Cost to build a home in New Zealand hits the hip pocket

The cost of building a house in New Zealand has jumped 6.1 per cent in the past year and could rise by 10 per cent or more in 2022, according to experts.

The CoreLogic Cordell Construction Cost Index (CCCI) showed that for the final quarter in 2021 the cost to build a standard 200sq m brick and tile house rose 0.9 per cent, which equates to $142.70.

Across the calendar year that cost rose 6.1 per cent, which is the highest since the second quarter of 2018, when prices climbed 6.2 per cent.

CoreLogic Chief Property Economist Kelvin Davidson said timber prices and record building consents were two drivers behind rising costs.

“Despite reports of a slight softening in the rate of price growth for timber in the last quarter of 2021, our perception is that timber products for house building are generally continuing to see significant price increases,” Mr Davidson said. 

“New dwelling consents are also running at record highs. 

“This, combined with consented alterations and additions projects, work that doesn’t need consent plus the wildcard that is Omicron indicates that there is plenty more to come in terms of cost growth. 

“It wouldn’t surprise me if construction costs accelerate further in the next few quarters, possibly even hitting double digits.”

Rising construction costs are a concern for affordability in the New Zealand market, which recorded a 27.5 per cent rise in housing values in the year to January.

Mr Davidson said a perfect storm of conditions had combined to produce the worrying climate and he expected to see a drop off in new home building consents towards the end of the year.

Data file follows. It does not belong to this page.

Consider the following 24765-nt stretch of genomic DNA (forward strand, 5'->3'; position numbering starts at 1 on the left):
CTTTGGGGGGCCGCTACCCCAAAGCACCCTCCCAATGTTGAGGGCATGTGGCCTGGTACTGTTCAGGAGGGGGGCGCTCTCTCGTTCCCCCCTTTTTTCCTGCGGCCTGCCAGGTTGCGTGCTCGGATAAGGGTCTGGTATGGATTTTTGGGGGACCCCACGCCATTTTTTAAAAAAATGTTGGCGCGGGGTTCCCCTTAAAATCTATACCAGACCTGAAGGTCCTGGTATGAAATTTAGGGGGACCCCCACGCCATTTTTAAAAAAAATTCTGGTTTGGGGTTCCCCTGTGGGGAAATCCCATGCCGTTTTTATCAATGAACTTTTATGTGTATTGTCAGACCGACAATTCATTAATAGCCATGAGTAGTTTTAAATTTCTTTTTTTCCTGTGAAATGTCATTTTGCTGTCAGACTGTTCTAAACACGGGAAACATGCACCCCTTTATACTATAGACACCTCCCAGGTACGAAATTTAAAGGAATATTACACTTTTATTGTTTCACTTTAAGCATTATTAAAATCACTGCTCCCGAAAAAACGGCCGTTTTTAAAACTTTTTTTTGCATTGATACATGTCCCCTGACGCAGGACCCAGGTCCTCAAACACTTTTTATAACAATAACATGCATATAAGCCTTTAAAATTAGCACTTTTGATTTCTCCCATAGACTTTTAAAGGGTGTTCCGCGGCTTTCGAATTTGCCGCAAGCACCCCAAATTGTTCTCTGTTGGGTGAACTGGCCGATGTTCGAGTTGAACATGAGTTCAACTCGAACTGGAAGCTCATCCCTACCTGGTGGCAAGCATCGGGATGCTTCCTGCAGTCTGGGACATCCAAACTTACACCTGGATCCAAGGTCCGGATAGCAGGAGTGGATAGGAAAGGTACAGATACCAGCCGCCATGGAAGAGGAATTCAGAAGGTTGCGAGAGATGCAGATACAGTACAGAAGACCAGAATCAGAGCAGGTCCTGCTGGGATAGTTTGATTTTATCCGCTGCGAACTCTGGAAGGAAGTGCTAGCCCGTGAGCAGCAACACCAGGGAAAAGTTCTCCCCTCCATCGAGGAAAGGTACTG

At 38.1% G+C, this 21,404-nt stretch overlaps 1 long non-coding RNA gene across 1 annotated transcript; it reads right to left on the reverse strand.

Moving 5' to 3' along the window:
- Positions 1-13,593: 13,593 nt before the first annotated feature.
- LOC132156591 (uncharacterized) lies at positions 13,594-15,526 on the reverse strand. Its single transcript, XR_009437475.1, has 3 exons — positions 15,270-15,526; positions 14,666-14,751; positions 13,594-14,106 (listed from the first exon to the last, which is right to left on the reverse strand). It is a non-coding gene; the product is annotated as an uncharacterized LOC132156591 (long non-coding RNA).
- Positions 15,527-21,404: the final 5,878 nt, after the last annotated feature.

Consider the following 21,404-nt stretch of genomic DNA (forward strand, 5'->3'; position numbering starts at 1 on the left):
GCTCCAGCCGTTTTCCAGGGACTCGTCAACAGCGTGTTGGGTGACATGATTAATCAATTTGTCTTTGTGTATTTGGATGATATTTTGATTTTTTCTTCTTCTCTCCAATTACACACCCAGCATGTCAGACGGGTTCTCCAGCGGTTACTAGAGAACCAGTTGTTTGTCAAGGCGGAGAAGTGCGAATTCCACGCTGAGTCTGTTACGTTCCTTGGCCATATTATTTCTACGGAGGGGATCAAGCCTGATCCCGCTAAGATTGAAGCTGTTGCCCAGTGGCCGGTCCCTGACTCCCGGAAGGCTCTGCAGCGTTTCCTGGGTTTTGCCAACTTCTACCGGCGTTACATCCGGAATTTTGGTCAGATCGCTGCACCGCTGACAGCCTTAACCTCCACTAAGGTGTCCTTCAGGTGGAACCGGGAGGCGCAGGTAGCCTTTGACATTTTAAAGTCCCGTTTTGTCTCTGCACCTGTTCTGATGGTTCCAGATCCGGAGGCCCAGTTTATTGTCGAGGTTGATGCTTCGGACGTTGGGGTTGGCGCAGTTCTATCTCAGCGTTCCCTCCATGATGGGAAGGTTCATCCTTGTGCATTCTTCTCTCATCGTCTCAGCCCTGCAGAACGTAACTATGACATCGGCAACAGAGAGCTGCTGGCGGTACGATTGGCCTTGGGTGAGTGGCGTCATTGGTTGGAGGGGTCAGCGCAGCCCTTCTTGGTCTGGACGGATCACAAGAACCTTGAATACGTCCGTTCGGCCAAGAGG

“What we have at the moment are headwinds and tailwinds colliding,” he said. 

“On one side we have the loan-to-value ratio rules which favour lending for new builds, plus the rejigged system around investors claiming mortgage interest as a deductible expense, both of which should underpin construction demand and activity to some degree. 

“But mortgage rates have risen sharply, meaning households will be less able to stretch their budgets than before. 

“And of course the rapid construction cost growth itself may deter some households from going down the new-build or significant renovation path, which I expect will lead to an eventual slowdown in new work being consented later this year.”

Source: CoreLogic

CoreLogic Country Manager Simone Moors said rising costs didn’t just affect home renovators, builders and businesses, but all home owners and investors.

“In these times of rapidly rising home and construction costs, under-insurance can quickly become a real threat to what is a most valuable asset,” she said.

“It’s important that home owners keep track of their sum insured and annually check that it is sufficient should the worst occur by using their insurer’s rebuild calculator or giving them a call.”

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